Forced to drop out of school after the death of her father and sister, Phiona did not read or write; yet she has the remarkable skill, analytical acumen, and quiet genius to master the game of chess. “Anybody can be taught moves and how to react to those moves, but to reason like she does at her age is a gift that gives her the potential for greatness,” said Dina Kagramanov[1], a Canadian national champion who Phiona plays against and is represented in the film. Phiona finds her “greatness” in mastering the strategies of chess, in spite of the fact that she lacks education, and is surrounded by unspeakable poverty and hopelessness.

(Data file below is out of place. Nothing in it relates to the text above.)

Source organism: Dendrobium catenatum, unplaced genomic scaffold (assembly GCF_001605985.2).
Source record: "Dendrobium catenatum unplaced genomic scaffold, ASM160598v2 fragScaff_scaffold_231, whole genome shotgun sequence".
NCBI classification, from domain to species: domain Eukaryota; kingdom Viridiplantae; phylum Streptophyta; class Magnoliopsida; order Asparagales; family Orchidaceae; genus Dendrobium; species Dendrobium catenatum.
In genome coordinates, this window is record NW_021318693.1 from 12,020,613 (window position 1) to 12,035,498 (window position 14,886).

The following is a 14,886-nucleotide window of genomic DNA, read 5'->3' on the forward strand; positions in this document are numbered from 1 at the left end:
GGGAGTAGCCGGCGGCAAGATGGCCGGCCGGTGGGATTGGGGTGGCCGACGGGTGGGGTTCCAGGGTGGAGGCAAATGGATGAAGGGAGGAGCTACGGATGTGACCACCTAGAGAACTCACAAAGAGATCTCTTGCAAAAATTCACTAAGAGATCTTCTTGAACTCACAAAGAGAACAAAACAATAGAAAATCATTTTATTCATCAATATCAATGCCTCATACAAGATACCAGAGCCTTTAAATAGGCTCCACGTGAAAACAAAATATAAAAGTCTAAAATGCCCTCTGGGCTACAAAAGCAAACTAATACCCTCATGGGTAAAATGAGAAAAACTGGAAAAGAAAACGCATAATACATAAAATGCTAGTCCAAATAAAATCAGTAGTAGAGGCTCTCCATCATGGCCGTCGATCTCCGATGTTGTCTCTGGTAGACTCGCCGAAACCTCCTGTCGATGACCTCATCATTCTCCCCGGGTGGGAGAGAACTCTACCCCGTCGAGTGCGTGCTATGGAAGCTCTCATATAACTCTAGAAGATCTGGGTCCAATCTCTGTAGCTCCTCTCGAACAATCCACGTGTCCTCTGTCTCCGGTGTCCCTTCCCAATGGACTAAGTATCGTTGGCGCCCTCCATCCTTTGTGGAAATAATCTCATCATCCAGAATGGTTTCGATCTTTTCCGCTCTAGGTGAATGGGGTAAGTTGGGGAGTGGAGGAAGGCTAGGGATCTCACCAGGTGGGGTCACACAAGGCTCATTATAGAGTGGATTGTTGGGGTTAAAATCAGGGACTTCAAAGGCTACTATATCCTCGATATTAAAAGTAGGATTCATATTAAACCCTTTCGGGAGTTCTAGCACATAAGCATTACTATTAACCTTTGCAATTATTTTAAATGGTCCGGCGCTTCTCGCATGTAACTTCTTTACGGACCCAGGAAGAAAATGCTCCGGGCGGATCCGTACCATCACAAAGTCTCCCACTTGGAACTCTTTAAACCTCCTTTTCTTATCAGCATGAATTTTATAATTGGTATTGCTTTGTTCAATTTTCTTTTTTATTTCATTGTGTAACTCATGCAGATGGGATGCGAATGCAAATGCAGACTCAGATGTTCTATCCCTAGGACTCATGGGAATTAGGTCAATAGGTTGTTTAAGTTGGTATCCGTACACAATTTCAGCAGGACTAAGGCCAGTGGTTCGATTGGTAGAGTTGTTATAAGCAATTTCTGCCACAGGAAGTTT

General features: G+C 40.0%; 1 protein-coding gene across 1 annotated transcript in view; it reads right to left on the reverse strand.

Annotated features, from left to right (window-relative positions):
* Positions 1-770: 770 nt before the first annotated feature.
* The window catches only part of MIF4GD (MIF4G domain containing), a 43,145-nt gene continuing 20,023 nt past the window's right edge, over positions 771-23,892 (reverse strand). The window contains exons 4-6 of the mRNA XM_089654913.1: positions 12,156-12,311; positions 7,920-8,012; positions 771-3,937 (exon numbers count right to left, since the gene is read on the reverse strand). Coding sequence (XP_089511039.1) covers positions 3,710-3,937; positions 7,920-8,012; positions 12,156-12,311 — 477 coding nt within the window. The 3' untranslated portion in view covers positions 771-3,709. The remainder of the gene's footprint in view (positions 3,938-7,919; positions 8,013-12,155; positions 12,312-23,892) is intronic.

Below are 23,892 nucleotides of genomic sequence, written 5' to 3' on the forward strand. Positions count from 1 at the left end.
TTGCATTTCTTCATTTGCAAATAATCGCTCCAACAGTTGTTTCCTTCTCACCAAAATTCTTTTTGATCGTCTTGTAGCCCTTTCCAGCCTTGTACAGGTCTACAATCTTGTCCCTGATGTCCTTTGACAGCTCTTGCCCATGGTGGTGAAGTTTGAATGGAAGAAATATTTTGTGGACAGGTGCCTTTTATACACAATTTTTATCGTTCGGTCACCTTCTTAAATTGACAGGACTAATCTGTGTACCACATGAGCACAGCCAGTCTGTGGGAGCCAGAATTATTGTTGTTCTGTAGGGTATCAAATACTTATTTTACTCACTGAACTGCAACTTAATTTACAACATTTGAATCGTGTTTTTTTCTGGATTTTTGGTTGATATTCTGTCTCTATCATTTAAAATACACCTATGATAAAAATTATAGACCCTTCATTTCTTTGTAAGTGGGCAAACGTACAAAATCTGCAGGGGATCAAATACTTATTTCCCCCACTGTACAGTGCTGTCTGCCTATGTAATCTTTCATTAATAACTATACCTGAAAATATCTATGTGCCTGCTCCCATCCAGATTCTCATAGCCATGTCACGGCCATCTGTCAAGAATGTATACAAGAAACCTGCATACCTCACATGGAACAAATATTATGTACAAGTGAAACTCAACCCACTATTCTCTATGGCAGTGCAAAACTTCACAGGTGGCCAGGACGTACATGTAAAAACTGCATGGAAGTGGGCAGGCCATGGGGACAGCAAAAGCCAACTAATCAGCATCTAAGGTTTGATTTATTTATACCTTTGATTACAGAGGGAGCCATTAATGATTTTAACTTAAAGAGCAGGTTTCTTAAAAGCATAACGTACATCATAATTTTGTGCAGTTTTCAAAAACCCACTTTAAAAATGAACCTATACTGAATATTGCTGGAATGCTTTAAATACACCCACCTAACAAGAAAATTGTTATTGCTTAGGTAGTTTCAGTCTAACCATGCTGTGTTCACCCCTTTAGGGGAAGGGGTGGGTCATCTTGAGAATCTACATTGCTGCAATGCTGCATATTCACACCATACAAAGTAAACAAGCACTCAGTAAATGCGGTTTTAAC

The real Phiona Mutesi in a game of chess.

The real Phiona Mutesi in a game of chess.

The remarkable story first came to the attention of Walt Disney executive Tendo Nagenda after reading about Phiona in the ESPN article. Nagenda, who is of Ugandan descent, knew that it would make a great movie, and became its champion within the ranks of Disney. The film is groundbreaking in that it provides an inside look at life in an African country; specifically of those who live in poverty: a first for a Disney film. Yet, its triumph-over-adversity theme is quintessentially Disney, and it brings to mind popular films like Slumdog Millionaire, which took place in the slums of Mumbai. An amazing fact about Queen of Katwe is that none of the children in the film – including its star, Madina Nalwanga – have ever acted before.